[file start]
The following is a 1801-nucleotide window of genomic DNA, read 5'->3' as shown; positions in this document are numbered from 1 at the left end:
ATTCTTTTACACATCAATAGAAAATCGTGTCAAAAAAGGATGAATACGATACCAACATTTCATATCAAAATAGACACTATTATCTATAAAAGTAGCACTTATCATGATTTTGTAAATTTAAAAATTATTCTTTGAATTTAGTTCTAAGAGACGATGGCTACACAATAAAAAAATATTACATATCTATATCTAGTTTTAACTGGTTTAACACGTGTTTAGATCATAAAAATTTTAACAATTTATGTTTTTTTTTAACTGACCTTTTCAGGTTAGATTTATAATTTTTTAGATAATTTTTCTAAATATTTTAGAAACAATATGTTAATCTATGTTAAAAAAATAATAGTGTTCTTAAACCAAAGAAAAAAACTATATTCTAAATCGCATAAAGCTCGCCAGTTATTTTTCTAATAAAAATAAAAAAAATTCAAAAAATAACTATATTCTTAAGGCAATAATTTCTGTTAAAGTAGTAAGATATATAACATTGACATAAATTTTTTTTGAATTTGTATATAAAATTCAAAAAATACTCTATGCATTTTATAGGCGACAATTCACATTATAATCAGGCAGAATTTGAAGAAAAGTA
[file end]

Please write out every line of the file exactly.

The following is a 1801-nucleotide window of genomic DNA, read 5'->3' as shown; positions in this document are numbered from 1 at the left end:
ATTCTTTTACACATCAATAGAAAATCGTGTCAAAAAAGGATGAATACGATACCAACATTTCATATCAAAATAGACACTATTATCTATAAAAGTAGCACTTATCATGATTTTGTAAATTTAAAAATTATTCTTTGAATTTAGTTCTAAGAGACGATGGCTACACAATAAAAAAATATTACATATCTATATCTAGTTTTAACTGGTTTAACACGTGTTTAGATCATAAAAATTTTAACAATTTATGTTTTTTTTTAACTGACCTTTTCAGGTTAGATTTATAATTTTTTAGATAATTTTTCTAAATATTTTAGAAACAATATGTTAATCTATGTTAAAAAAATAATAGTGTTCTTAAACCAAAGAAAAAAACTATATTCTAAATCGCATAAAGCTCGCCAGTTATTTTTCTAATAAAAATAAAAAAAATTCAAAAAATAACTATATTCTTAAGGCAATAATTTCTGTTAAAGTAGTAAGATATATAACATTGACATAAATTTTTTTTGAATTTGTATATAAAATTCAAAAAATACTCTATGCATTTTATAGGCGACAATTCACATTATAATCAGGCAGAATTTGAAGAAAAGTA